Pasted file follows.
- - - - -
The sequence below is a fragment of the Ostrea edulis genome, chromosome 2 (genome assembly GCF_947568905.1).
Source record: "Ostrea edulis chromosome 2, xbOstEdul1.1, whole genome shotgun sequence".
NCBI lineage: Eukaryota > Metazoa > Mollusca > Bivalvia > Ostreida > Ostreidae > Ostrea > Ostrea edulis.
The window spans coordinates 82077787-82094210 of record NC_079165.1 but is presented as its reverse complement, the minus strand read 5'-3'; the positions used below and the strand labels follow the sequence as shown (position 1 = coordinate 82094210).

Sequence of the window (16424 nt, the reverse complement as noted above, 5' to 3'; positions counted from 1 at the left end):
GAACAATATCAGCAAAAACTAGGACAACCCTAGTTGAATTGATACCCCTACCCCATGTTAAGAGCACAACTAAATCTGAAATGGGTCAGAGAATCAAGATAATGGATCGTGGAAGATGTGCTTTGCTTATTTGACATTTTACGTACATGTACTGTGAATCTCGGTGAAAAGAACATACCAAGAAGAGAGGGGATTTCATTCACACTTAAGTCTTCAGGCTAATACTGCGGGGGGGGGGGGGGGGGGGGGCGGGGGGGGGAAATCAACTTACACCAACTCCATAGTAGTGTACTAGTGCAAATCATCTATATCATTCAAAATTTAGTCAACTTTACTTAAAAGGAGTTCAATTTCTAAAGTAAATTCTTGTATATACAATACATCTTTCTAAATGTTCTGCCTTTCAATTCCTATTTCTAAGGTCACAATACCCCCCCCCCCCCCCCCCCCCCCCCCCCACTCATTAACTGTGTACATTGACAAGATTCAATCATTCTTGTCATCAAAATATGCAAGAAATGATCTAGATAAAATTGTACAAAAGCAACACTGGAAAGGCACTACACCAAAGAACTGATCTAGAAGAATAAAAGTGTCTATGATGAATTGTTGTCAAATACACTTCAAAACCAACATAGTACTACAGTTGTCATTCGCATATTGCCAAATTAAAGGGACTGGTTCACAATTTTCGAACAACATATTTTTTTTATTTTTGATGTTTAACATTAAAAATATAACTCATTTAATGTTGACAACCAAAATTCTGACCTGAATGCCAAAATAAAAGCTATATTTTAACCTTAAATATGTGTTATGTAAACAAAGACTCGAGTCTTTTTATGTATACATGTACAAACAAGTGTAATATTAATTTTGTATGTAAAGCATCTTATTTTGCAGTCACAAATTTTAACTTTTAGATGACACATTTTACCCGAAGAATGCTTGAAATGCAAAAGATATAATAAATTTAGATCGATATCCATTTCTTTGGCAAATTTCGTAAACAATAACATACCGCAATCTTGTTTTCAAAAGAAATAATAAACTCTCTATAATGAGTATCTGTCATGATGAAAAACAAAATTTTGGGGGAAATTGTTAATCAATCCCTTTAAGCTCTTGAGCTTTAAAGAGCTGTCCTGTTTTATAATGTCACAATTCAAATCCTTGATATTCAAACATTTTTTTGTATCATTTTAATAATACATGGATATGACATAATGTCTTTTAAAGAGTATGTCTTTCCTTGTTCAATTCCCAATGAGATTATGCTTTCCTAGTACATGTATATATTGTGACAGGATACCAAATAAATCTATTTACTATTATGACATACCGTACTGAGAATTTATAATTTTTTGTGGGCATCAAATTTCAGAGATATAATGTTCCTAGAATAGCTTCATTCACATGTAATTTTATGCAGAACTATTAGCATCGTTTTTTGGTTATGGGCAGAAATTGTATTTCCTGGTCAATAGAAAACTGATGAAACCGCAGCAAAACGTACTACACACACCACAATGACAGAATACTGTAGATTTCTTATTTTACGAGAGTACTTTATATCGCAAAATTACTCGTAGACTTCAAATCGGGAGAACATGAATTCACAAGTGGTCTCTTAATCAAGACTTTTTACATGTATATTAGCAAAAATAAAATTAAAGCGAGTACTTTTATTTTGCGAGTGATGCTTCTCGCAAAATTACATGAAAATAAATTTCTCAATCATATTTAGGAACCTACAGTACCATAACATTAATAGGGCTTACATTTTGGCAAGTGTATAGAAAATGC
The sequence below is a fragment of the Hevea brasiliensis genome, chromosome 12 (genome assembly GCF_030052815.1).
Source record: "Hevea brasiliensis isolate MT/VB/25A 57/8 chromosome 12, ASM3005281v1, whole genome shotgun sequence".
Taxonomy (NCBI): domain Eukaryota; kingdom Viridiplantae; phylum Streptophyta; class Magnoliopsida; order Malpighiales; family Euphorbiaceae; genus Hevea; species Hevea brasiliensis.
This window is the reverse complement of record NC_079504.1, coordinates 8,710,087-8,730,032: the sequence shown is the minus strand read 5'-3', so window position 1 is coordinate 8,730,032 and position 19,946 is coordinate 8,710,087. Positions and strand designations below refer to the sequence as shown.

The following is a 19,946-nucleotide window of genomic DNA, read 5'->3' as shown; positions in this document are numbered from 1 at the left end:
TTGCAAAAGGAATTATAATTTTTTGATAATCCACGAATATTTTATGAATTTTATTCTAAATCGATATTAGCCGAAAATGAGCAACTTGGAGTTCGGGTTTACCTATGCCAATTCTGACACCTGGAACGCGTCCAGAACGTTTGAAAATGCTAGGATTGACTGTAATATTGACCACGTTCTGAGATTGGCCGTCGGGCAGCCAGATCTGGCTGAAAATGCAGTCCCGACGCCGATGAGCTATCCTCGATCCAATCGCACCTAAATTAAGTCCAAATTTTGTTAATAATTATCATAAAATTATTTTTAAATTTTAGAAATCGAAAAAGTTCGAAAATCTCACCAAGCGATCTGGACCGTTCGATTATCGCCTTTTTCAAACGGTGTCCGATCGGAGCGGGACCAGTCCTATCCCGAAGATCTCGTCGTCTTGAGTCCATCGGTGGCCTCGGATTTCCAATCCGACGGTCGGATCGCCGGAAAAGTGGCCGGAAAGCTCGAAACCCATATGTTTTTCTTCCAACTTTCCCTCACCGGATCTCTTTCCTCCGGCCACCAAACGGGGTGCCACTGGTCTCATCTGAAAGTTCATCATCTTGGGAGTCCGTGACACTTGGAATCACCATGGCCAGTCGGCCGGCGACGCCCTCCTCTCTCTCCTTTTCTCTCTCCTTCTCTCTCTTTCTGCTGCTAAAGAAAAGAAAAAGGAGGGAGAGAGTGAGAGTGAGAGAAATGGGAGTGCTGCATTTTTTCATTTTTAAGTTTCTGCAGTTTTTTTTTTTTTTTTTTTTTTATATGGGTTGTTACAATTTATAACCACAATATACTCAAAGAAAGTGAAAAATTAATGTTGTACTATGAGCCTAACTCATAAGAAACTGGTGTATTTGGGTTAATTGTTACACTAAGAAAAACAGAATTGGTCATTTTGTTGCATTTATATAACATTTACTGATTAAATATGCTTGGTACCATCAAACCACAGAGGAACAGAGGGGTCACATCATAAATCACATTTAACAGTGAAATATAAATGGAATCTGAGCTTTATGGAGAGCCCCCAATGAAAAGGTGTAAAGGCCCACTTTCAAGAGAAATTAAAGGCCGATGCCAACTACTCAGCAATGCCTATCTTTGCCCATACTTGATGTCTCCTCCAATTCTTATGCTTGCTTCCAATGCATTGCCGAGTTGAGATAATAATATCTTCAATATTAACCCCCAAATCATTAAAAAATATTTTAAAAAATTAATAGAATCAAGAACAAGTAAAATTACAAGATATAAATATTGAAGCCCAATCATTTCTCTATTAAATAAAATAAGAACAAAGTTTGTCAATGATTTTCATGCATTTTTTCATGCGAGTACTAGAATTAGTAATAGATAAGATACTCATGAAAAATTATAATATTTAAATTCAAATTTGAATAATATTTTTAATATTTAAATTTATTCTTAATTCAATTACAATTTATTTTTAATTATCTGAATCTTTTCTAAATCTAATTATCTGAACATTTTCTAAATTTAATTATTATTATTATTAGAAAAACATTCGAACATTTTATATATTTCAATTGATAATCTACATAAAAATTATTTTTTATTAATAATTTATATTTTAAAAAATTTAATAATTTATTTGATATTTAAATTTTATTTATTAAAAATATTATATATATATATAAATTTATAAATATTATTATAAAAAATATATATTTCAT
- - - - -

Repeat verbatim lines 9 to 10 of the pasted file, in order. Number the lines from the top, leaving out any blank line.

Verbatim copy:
Taxonomy (NCBI): domain Eukaryota; kingdom Viridiplantae; phylum Streptophyta; class Magnoliopsida; order Malpighiales; family Euphorbiaceae; genus Hevea; species Hevea brasiliensis.
This window is the reverse complement of record NC_079504.1, coordinates 8,710,087-8,730,032: the sequence shown is the minus strand read 5'-3', so window position 1 is coordinate 8,730,032 and position 19,946 is coordinate 8,710,087. Positions and strand designations below refer to the sequence as shown.